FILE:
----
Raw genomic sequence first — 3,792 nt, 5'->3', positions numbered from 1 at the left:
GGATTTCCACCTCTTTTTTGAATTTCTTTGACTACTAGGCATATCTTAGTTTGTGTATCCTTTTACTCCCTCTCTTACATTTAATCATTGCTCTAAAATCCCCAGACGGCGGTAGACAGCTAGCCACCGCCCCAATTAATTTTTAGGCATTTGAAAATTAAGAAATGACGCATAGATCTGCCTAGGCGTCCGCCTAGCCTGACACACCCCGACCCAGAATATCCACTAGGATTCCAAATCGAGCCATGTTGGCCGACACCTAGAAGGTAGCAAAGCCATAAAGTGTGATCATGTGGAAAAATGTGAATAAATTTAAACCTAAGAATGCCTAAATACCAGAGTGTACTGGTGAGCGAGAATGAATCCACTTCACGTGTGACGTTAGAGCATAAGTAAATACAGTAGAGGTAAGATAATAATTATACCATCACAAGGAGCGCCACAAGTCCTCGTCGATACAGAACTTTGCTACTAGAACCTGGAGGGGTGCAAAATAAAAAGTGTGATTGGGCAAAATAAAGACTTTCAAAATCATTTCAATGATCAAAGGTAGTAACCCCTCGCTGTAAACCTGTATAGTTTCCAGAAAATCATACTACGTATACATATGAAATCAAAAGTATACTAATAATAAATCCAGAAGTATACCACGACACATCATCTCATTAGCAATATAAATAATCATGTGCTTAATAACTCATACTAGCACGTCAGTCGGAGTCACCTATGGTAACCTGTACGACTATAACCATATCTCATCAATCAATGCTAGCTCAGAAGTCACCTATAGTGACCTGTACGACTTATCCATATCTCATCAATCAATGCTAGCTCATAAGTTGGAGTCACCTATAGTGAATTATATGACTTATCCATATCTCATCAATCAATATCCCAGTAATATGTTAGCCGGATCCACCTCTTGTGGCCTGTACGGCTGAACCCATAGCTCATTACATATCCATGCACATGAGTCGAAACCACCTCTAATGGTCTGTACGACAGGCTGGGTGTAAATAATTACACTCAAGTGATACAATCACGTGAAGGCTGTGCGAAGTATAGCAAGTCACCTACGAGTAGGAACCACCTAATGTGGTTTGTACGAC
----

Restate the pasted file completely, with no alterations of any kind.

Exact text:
Raw genomic sequence first — 3,792 nt, 5'->3', positions numbered from 1 at the left:
GGATTTCCACCTCTTTTTTGAATTTCTTTGACTACTAGGCATATCTTAGTTTGTGTATCCTTTTACTCCCTCTCTTACATTTAATCATTGCTCTAAAATCCCCAGACGGCGGTAGACAGCTAGCCACCGCCCCAATTAATTTTTAGGCATTTGAAAATTAAGAAATGACGCATAGATCTGCCTAGGCGTCCGCCTAGCCTGACACACCCCGACCCAGAATATCCACTAGGATTCCAAATCGAGCCATGTTGGCCGACACCTAGAAGGTAGCAAAGCCATAAAGTGTGATCATGTGGAAAAATGTGAATAAATTTAAACCTAAGAATGCCTAAATACCAGAGTGTACTGGTGAGCGAGAATGAATCCACTTCACGTGTGACGTTAGAGCATAAGTAAATACAGTAGAGGTAAGATAATAATTATACCATCACAAGGAGCGCCACAAGTCCTCGTCGATACAGAACTTTGCTACTAGAACCTGGAGGGGTGCAAAATAAAAAGTGTGATTGGGCAAAATAAAGACTTTCAAAATCATTTCAATGATCAAAGGTAGTAACCCCTCGCTGTAAACCTGTATAGTTTCCAGAAAATCATACTACGTATACATATGAAATCAAAAGTATACTAATAATAAATCCAGAAGTATACCACGACACATCATCTCATTAGCAATATAAATAATCATGTGCTTAATAACTCATACTAGCACGTCAGTCGGAGTCACCTATGGTAACCTGTACGACTATAACCATATCTCATCAATCAATGCTAGCTCAGAAGTCACCTATAGTGACCTGTACGACTTATCCATATCTCATCAATCAATGCTAGCTCATAAGTTGGAGTCACCTATAGTGAATTATATGACTTATCCATATCTCATCAATCAATATCCCAGTAATATGTTAGCCGGATCCACCTCTTGTGGCCTGTACGGCTGAACCCATAGCTCATTACATATCCATGCACATGAGTCGAAACCACCTCTAATGGTCTGTACGACAGGCTGGGTGTAAATAATTACACTCAAGTGATACAATCACGTGAAGGCTGTGCGAAGTATAGCAAGTCACCTACGAGTAGGAACCACCTAATGTGGTTTGTACGAC